An international team of astronomers including Alex de Koter and Hugues Sana from the University of Amsterdam (UvA) has discovered a super-fast spinning star in the Large Magellanic Cloud.
An international team of astronomers including Alex de Koter and Hugues Sana from the University of Amsterdam (UvA) has discovered a super-fast spinning star in the Large Magellanic Cloud. The equatorial rotation speed (the speed at which the star is spinning) of the star VFTS 102 is estimated at more than two million kilometres per hour, making it the fastest-spinning star ever recorded by astronomers. The results of their observations have been published in Astrophysical Journal Letters.
At a distance of 160,000 light years, the Large Magellanic Cloud galaxy is a relatively near neighbour of our own Milky Way. The astronomers made their discovery with the ESO’s Very Large Telescope in Chile, which is being used to map the most massive and brightest stars in the Large Magellanic Cloud’s Tarantula Nebula. In fact, the team found a number of remarkably fast-rotating objects. According to co-author Hugues Sana, ‘The Tarantula Nebula is like an enormous incubator for stars and is the perfect place to find these kinds of unusual objects’.
VFTS 102 is rotating on its axis at three hundred times the speed of the sun, approaching the point at which centrifugal forces would tear the star apart. Based on the fact that it is moving through space much faster than the surrounding stars, VFTS 102 is presumed to be a ‘runaway star’. The astronomers think it was probably hurled out of a binary star system when its companion star exploded in a supernova. A gas cloud typical of that left by a supernova in the vicinity of VFTS 102 supports this theory. In this scenario, the distance separating the two stars was relatively small, resulting in gas from the companion flowing towards the primary star and making it, in turn, spin ever faster. During the supernova, the core of the companion star collapsed to leave a pulsar.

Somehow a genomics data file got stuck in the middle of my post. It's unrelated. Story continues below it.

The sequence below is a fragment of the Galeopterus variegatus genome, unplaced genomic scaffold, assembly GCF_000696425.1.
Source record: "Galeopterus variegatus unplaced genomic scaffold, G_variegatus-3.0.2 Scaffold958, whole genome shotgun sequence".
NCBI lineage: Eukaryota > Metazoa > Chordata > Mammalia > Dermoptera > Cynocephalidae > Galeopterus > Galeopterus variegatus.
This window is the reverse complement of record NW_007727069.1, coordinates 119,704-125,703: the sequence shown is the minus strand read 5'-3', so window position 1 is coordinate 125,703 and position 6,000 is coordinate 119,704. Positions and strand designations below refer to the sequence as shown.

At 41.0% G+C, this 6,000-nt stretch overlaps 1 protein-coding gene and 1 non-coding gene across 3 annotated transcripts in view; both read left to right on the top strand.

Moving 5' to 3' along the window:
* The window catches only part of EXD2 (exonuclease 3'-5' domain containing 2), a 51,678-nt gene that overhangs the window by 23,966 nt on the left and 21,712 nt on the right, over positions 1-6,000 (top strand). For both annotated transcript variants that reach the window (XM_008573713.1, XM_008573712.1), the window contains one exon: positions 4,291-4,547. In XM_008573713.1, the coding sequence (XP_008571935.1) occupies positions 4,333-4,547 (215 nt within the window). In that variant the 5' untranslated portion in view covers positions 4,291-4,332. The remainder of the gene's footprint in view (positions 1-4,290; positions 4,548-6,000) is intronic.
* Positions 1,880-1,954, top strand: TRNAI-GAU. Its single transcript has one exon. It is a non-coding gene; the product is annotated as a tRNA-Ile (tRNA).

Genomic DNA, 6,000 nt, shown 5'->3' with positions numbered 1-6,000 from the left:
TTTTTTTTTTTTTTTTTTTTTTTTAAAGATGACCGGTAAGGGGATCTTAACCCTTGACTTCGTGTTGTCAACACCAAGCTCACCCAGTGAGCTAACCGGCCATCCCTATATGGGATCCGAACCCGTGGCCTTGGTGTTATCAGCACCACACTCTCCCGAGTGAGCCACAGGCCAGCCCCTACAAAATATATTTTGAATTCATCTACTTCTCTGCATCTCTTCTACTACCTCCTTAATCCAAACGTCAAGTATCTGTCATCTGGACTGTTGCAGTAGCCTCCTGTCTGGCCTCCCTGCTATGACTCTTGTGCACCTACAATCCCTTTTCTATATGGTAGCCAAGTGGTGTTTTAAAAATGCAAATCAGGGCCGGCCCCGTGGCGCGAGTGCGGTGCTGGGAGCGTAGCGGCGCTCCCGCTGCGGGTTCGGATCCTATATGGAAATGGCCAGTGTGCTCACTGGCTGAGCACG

‘What fate has in store for this massive, fast-rotating star is unclear’, says De Koter. ‘The immense speed at which VTFS 102 is turning is causing its internal layers to mix into a completely homogenous composition. It’s possible’, he conjectures, ‘that a star like this will end its days in some exotic form of supernova explosion, such as a gamma-ray burst or hypernova’.
P.L. Dufton, P.R. Dunstall, C.J. Evans, I. Brott, M. Cantiello, A. de Koter, S.E. de Mink, M. Fraser, V. H’enault-Brunet, I.D. Howarth, N. Langer, D.J. Lennon, N. Markova, H. Sana, W.D. Taylor: The VLT-FLAMES Tarantula Survey: The fastest rotating O-type star and shortest period LMC pulsar – remnants of a supernova disrupted binary? Astrophysical Journal Letters (vol. 743, nr. 1).